Big data: The next Google? Predictions from Nature Magazine

The folks at Nature Magazine just published a special issue called ‘Big Data’. Within that issue is an interesting article entitled ‘Big Data: The next Google’. Here is their introduction to that article:

What will happen in the next 10 years?

“Ten years ago this month, Google’s first employee turned up at the garage where the search engine was originally housed. What technology at a similar early stage today will have changed our world as much by 2018? Nature asked some researchers and business people to speculate — or lay out their wares. Their responses are wide ranging, but one common theme emerges: the integration of the worlds of matter and information, whether it be by the blurring of boundaries between online and real environments, touchy-feely feedback from a phone or chromosomes tucked away on databases.”

Thanks to Shel Sax for the tip!

1 thought on “Big data: The next Google? Predictions from Nature Magazine

  1. Ian McBride

    The next ten years will be able virtual reality visors, 3D worlds, and touch screens? Frankly, I’ve heard this once or twice before. To quote:

    “As you browse you will discover interesting objects and you will be able to download the code to make those objects come to life, and behave on your screen or in a 3-D space in a way that an author or artist intended.”

    – Tim Berners Lee, 1995

    (btw, that’s a great resource for technology prediction history)

    It seems like only yesterday that I was in Voter reading about how VRML’s 3D technology would revolutionize the web by letting us build virtual cities in embedded Java applets, but it was really 1995 and I was in sixth grade editing my Geocities home page on a PowerMac 6500. It was, however, in Voter… or maybe the Science Center if I’d already been kicked out of Voter that day.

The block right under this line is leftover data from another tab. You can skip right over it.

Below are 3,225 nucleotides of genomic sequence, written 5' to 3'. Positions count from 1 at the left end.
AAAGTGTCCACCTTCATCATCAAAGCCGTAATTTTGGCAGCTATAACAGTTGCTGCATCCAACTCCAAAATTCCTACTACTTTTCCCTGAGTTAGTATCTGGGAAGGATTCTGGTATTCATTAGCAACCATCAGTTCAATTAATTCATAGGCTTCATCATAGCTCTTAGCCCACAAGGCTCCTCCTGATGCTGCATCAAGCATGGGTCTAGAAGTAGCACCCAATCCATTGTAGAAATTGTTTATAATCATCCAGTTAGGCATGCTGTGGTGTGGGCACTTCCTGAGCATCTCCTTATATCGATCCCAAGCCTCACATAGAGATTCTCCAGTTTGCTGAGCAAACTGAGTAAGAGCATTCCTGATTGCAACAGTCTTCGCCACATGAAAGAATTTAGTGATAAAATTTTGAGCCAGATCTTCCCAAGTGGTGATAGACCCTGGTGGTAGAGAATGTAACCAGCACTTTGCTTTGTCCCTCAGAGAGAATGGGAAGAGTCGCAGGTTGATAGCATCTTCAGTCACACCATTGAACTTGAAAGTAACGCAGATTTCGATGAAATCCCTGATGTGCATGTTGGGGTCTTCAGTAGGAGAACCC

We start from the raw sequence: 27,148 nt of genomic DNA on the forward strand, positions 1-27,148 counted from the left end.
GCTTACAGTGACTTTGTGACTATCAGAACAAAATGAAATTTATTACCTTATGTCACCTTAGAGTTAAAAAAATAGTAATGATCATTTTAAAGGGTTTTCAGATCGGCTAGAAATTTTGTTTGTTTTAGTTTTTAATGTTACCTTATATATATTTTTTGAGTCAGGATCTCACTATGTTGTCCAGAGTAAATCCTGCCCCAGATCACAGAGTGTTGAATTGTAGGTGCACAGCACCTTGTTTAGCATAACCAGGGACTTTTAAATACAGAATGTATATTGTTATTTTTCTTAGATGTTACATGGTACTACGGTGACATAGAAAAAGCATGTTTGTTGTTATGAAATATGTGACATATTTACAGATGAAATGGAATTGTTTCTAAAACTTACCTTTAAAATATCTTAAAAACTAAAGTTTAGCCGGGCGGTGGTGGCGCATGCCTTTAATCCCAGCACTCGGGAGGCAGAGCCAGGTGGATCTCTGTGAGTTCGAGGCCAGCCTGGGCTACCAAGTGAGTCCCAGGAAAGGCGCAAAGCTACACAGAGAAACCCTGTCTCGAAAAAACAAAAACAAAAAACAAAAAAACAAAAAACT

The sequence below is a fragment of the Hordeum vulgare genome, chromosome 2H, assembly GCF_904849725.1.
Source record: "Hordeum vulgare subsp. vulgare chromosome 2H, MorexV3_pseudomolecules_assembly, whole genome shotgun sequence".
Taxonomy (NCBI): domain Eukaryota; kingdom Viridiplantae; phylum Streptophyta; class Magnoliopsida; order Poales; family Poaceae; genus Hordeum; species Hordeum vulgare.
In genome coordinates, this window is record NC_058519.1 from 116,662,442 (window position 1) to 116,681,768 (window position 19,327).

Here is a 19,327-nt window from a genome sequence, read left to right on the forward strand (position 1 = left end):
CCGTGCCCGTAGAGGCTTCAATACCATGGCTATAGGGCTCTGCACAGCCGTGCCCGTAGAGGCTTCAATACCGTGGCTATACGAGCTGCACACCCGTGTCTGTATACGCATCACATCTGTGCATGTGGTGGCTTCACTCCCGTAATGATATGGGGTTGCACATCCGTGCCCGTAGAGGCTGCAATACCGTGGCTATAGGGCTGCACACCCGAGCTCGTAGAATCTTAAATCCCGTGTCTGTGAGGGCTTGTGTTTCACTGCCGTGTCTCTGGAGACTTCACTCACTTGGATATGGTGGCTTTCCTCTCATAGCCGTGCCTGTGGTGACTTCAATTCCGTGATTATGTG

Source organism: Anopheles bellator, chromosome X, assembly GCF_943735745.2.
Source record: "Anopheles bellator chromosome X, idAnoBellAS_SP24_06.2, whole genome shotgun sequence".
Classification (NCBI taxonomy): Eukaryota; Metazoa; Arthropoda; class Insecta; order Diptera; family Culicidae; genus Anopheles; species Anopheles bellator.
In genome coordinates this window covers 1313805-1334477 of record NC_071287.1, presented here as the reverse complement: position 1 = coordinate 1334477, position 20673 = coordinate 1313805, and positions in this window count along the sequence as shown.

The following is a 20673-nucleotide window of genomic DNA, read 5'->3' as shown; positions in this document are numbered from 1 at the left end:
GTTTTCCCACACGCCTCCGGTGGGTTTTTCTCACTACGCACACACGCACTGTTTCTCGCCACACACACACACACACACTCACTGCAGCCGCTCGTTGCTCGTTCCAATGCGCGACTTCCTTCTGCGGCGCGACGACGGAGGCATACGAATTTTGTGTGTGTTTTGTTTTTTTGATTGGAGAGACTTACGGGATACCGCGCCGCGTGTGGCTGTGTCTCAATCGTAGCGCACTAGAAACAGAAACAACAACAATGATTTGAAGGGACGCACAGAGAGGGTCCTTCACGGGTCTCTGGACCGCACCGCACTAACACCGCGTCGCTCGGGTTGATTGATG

To contribute, I think the “next big things” in tech will be things that the consumer really never notices. Our entire information superhighway (since I’m on an early 90’s kick) is still driven on an architecture planned around 50, or if we’re feeling really wild 500, computers.

    That DNS (website addresses), SMTP (email), and TCP/IP (how computers talk to each other) need to be redesigned from the group up has been a groan-worthy tech topic for at least a decade. I’d be shocked and a little frightened if we made it another 10 years without major overhauls to each of these systems, which will require the ground-up recoding of much of the web as we know it. In my opinion, that we’re even talking about making websites somehow easier for search engines to parse to extra metadata (the semantic web) when I can still pretend I’m you and send a bunch of email as you, is a little sad. These changes might not be as flashy as Second Life, but they’ll have far more impact on the folks using those flashy services.

    To add to the gloom, I think the other major change that we’re going to need to get used to is a lack of information privacy. Here are the people who know my social security number: the Federal government (one hopes), Middlebury College, Worcester Polytechnic Institute, ESCI: WPI’s loan provider, Sallie Mae, Verizon, Adelphia, FairPoint, Comcast, John Chamberlain & Assoc., MUHS, the National Bank of Middlebury, Key Bank, Porter Medical Center, EBPA, TIAA/CREF, and every credit card vendor known to man.

    This is really nothing new. They’ve collected this information over the last 25 years, it’s just that they’re now storing it in databases that happen to have web front ends, so I can log in an view all of the information they have about me. To those who say, “So what?”, I’ll remind you that the ability to spoof an email address I talked about above is shocking news to most people. Fortunately, thanks to the new internet protocols I predict will be developed, I’ll be able to access sensitive data about myself in high speed on my 3D internet goggles.

    (btw, this would include biological data, which the linked article mentioned in what I’d consider one of it’s better segments)


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